Current Weather
The Spy FM

PR Experts On How To Prove You’re Not A Racist

Filed by KOSU News in US News.
June 29, 2013

The empire of Paula Deen is crumbling.

Sears and Walgreens are among the latest companies cutting business ties with the celebrity chef, and Ballantine Books has announced that it would no longer publish her cookbooks.

Deen came under fire after admitting during a court deposition to using the N-word.

How can a public figure recover from a race-related, public relations disaster?

I sought out expert advice in Washington, D.C., where the cycle of scandal and redemption is an industry all its own.

Aiding The ‘Drowning Victim’

First up is Dan Hill, president of the D.C. communications firm Ervin/Hill Strategy. He’s also a crisis manager who a public figure like Paula Deen might hire to help find her way out of a scandal. (Ad Age reported that according to “an executive familiar with the matter,” Deen has brought on crisis manager Judy Smith, the real-life inspiration for the ABC series Scandal. Smith declined to comment to Ad Age.)

Besides corporations, Hill mainly works with three types of individual clients.

“I work with the wrongly accused … people who know they made a mistake and want to fix it, and others that see a mistake on the horizon that might become public and want to make sure they handle it the right way,” he explains.

But Hill says most clients who first come for his aid fall into one big category — the drowning victim, panicked and flailing for help. Often his first advice to them is to breathe, literally.

“We’ve all experienced the anxiety of making a mistake,” he says. “Few of us have felt having that mistake broadcast to hundreds of millions of people and how that makes you feel.”

Paula Deen seemed to be drowning in her own tears by the end of her appearance on NBC’s Today show, her first public interview after controversy erupted over her using the N-word.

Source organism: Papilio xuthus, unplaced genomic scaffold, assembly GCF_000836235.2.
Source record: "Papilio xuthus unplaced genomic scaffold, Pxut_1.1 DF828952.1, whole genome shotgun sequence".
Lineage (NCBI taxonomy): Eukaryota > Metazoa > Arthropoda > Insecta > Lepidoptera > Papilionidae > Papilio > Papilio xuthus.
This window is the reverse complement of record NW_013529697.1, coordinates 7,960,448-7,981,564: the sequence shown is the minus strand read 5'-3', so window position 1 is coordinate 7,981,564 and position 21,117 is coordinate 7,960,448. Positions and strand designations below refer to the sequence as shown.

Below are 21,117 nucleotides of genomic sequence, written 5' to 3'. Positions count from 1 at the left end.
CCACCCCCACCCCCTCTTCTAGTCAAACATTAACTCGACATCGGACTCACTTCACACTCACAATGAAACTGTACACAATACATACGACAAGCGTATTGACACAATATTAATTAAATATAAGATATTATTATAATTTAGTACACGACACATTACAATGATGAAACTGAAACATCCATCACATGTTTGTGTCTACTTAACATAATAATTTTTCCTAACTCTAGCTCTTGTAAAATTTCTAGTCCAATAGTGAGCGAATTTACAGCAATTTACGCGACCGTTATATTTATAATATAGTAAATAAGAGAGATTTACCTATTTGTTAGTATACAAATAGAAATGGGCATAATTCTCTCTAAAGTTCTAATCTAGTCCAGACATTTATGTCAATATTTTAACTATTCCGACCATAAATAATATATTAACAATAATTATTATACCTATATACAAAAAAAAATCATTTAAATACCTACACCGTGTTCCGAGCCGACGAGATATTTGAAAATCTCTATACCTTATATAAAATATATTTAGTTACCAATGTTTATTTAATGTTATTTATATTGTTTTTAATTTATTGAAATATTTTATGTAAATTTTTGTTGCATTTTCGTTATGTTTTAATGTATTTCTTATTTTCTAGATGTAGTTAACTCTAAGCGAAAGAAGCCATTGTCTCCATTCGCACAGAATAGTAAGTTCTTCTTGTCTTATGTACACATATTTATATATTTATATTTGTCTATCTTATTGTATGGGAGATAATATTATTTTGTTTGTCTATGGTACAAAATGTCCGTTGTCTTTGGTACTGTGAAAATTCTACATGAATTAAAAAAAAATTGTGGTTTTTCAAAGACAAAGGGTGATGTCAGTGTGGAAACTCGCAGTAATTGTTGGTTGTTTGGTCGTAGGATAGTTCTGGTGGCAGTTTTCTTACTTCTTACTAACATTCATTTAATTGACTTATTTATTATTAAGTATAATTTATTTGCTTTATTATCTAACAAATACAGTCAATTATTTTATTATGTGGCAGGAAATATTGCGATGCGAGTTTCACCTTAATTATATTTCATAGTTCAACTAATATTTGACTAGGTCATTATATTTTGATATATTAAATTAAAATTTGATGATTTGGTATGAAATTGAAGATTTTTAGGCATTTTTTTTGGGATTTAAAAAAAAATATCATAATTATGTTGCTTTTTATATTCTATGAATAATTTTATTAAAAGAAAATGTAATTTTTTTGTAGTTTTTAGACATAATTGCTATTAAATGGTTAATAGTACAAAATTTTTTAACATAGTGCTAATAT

Hill says there’s no silver bullet to fix Deen’s situation.

“I think I’m one of the best in my field. I can’t help her get out of this in a week,” he says. “This is the kind of thing that will maybe take years, decades for her to overcome.”

The timing for recovery from a race-related controversy is especially tricky because, Hill explains, “it has to do with your character, your values, and your belief systems.”

Becoming The Next Comeback

Eric Dezenhall, CEO of Dezenhall Resources, has been managing crises for three decades. He also co-wrote the book Damage Control: Why Everything You Know About Crisis Management is Wrong.

But even this veteran crisis manager admits race-related cases are “notoriously difficult to get out of.” He says the problem with race-related controversies is history — hundreds of years of history in which feelings are so deep that apologies and other conventional tactics often don’t work.

“Parsing the allegation and trying to twist yourself into pretzels is not going to be your vindication,” warns Dezenhall, adding clients accused of saying something racist should not expect to encounter nuance in the court of public opinion.

But you shouldn’t be defeatist either, says crisis manager Michael Frisby, president of Frisby & Associates.

“A percentage of people are going to question the authenticity of everything that you do. You’re under a microscope,” Frisby says.

Still, he would advise clients tackling race-related scandals to take steps to build relationships with the communities they offended.

“You need to meet with them. You need to talk with them,” he says. “You basically need to get their forgiveness.”

Winning over entire communities may be an unreasonable expectation, Frisby notes.

But with time, genuine self-reflection, and support from high-profile community leaders, the tide of negative public opinion may eventually begin to turn.

Frisby says sometimes there are silver linings for scandals in America.

After all, who doesn’t like a really good comeback story? [Copyright 2013 NPR]

Leave a Reply

9PM to 5AM The Spy

The Spy

An eclectic mix of the Spy's library of more than 10,000 songs curated by Ferris O'Brien.

Listen Live Now!

5AM to 9AM Morning Edition

Morning Edition

For more than two decades, NPR's Morning Edition has prepared listeners for the day ahead with two hours of up-to-the-minute news, background analysis, commentary, and coverage of arts and sports.

View the program guide!

9AM to 10AM The Takeaway

The Takeaway

A fresh alternative in morning news, "The Takeaway" provides a breadth and depth of world, national and regional news coverage that is unprecedented in public media.

View the program guide!

Upcoming Events in your area (Submit your event today!)

Streaming audio and podcasts

Stream KOSU on your smartphone

Phone Streaming

SmartPhone listening options on this page are intended for many iPhones, Blackberries, etc. with low-cost software applications available to listen to our full-time web streams, both News on KOSU-1 and Classical on KOSU-2.

Learn more about our complete range of streaming services

We're perfecting the patient experience - Stillwater Medical Center